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Ethanol/electricity from waste?
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MacG



Joined: 24 Nov 2005
Posts: 2866
Location: Scandinavia

PostPosted: Wed Jun 22, 2005 8:39 am    Post subject: Reply with quote

Blue Peter wrote:
Bootstrapper wrote:
To produce liquid fuels like ethanol or biodiesel, we must put more energy into the process than we'll get out in the fuel it produces.


Is this necessarily true?


Peter.


Yes. But you could have some of it for free, kind of, if you put in something which has converted sunlight to biomass. Such as trees.
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Blue Peter



Joined: 24 Nov 2005
Posts: 1841
Location: Milton Keynes

PostPosted: Wed Jun 22, 2005 10:22 am    Post subject: Reply with quote

MacG wrote:
Blue Peter wrote:
Bootstrapper wrote:
To produce liquid fuels like ethanol or biodiesel, we must put more energy into the process than we'll get out in the fuel it produces.


Is this necessarily true?


Peter.


Yes. But you could have some of it for free, kind of, if you put in something which has converted sunlight to biomass. Such as trees.


That's what I was trying to get at. However, from Bootstrapper's reply, he seems to be talking about a "laws of thermodynamics" type necessity - which is obviously true, but not quite so useful in this context. I was wondering if there really was something that said that we couldn't get a positive EROEI for the production of liquid fuels. I don't think that there is; it just depends upon the process and the amount of "free energy" you can get from the sun, wind, etc.


Peter.

P.S. And to be pedantic, in Bootstrapper's initial quote, he did say energy that WE put in Laughing
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Bootstrapper



Joined: 24 Nov 2005
Posts: 91
Location: Canberra, Australia

PostPosted: Fri Jun 24, 2005 8:08 pm    Post subject: Reply with quote

Blue Peter wrote:
MacG wrote:
Blue Peter wrote:
Bootstrapper wrote:
To produce liquid fuels like ethanol or biodiesel, we must put more energy into the process than we'll get out in the fuel it produces.


Is this necessarily true?


Peter.


Yes. But you could have some of it for free, kind of, if you put in something which has converted sunlight to biomass. Such as trees.


That's what I was trying to get at. However, from Bootstrapper's reply, he seems to be talking about a "laws of thermodynamics" type necessity - which is obviously true, but not quite so useful in this context. I was wondering if there really was something that said that we couldn't get a positive EROEI for the production of liquid fuels. I don't think that there is; it just depends upon the process and the amount of "free energy" you can get from the sun, wind, etc.


Peter.

P.S. And to be pedantic, in Bootstrapper's initial quote, he did say energy that WE put in Laughing


Laughing I was taking the 'big picture' and you're right, it probably isn't that useful in this context. Embarassed Thanks for bringing me back to Earth.

I made the point that the heat for the initial reaction could be supplied by burning some of the feedstock. What bugs me is that it isn't shown in the diagram or specified in the text. Since the feedstock is considered waste and would be discarded as having no value, then the energy that is extracted from it could be considered 'free', in an economic sense.

In that case, the plant could be self-sustaining, as the value of the outputs (fuel, gas, heat etc.) would be greater than the costs of the inputs (the feedstock waste). You'd be extracting energy from a source that is free, except for the cost of extraction. The cost of extraction is having to burn some of your feedstock. The same process applies in the oil industry. A refinery burns crude oil to heat the fractional distillation towers in which the various petroleum products are distilled.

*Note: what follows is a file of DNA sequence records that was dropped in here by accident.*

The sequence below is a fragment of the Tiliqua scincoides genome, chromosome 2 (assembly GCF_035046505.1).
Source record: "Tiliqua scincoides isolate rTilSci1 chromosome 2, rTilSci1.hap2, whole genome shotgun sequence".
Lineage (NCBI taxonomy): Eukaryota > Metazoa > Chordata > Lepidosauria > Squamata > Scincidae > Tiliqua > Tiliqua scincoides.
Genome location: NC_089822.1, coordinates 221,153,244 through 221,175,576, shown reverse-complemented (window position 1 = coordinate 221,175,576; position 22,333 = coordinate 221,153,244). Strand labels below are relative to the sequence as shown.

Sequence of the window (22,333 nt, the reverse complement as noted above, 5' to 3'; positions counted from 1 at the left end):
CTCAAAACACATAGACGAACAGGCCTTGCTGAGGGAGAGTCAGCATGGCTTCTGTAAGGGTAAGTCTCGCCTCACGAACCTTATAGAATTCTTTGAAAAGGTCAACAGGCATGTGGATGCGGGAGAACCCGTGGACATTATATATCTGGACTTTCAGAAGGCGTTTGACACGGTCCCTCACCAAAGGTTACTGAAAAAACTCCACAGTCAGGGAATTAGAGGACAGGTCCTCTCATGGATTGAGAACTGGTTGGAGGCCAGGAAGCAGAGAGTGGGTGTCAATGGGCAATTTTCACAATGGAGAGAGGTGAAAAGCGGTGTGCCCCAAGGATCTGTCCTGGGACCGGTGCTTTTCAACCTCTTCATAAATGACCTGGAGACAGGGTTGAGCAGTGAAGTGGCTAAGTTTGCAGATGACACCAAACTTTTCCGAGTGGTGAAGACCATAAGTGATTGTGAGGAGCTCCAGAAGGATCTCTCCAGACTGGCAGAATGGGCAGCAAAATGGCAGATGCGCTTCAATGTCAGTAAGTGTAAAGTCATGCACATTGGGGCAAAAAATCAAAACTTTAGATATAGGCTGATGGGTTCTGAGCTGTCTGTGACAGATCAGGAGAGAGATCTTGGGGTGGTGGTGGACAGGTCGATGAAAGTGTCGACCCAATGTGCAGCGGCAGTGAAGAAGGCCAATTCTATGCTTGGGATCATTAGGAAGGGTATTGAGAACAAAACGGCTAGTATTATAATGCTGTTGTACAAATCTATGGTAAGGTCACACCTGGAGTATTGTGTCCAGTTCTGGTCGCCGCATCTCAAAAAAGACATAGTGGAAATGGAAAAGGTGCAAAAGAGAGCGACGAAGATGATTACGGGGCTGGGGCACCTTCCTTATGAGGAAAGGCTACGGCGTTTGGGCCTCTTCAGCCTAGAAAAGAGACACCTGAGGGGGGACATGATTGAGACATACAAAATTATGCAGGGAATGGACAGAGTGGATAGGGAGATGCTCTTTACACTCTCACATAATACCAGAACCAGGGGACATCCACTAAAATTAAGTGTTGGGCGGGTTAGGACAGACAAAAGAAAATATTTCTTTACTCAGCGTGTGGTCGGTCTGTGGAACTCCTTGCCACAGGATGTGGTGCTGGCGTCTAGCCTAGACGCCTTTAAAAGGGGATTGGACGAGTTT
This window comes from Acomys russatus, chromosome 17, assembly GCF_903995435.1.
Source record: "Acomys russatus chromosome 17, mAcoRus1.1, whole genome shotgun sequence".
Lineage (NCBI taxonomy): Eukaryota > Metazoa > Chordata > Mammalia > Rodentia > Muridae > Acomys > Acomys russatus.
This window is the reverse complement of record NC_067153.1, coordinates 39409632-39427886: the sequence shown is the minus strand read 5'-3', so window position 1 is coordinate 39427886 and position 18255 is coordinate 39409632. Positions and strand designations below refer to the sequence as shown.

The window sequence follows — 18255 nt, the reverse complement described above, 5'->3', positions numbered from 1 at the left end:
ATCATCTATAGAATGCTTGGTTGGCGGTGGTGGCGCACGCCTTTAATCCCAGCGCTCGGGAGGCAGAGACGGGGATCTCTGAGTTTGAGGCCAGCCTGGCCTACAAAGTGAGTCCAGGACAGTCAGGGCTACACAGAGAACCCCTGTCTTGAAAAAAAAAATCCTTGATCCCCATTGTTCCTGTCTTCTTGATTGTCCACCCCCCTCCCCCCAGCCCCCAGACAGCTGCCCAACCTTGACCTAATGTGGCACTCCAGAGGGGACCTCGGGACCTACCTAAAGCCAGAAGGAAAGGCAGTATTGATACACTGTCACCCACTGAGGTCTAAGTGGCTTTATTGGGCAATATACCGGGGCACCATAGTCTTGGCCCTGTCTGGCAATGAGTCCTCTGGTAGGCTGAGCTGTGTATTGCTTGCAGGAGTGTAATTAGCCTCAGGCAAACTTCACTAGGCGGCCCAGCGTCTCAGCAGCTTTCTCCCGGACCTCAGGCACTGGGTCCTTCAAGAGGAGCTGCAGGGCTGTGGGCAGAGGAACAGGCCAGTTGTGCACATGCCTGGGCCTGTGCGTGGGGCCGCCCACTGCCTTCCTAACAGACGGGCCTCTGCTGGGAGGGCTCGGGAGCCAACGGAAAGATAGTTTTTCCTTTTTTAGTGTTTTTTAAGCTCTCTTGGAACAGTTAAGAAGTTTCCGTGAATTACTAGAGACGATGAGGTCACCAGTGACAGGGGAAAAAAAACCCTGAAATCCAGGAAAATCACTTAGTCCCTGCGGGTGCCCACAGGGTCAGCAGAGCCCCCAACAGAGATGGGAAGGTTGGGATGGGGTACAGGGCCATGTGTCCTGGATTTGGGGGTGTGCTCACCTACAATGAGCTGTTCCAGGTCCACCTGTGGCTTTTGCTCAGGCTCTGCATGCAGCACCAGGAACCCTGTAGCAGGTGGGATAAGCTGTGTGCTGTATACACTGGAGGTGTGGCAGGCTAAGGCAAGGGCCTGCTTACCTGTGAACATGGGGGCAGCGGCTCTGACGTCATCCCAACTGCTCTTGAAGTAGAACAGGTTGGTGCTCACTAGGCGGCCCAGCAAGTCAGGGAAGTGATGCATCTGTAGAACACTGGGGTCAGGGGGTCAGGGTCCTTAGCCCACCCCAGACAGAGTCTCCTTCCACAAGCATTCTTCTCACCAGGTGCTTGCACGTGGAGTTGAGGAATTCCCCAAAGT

Also consider, the capital needed to undertake construction of a plant on this scale wouldn't be available after the economic crash that peak oil could induce. This is why I prefer to consider 'cottage-industry' type solutions. Did I mention I'm a fan of E.F. Schumacher? Wink
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DamianB
Site Admin


Joined: 24 Nov 2005
Posts: 554
Location: Dorset

PostPosted: Wed Sep 14, 2005 10:50 am    Post subject: Reply with quote

Waste is a resource that offers opportunities for the recovery of useful materials and energy.

With this in mind Compact Power has developed a new advanced thermal conversion technology for a wide range of wastes using pyrolysis, gasification and high temperature oxidation.

This is an economic new energy and materials recovery technology for the processing of wastes. Units of plant are designed to process waste streams with widely differing calorific values. They have a nominal throughput capacity in the range of 8,000 to 32,000 tonnes per annum producing heat, electricity and other materials. Where greater capacity is required two or more systems can be combined.

This state of the art technology ensures that the strictest emissions standards are met.

After nearly ten years of research and development including the building and operation of a full scale pilot plant a commercial plant has been built in Avonmouth, Bristol, UK.

This plant will meet all objectives for a sustainable waste management strategy. It is the key for local solutions with recycling and composting and energy recovery from residual waste. With its potential for "thermal recycling" a zero waste strategy is achievable.

Compact Power provides a flexible process that fits well with other waste separation and recovery processes. It is economic at smaller scales to optimise community based integrated waste management, and provides an ideal solution for the processing of difficult and industrial wastes.

http://www.compactpower.co.uk/
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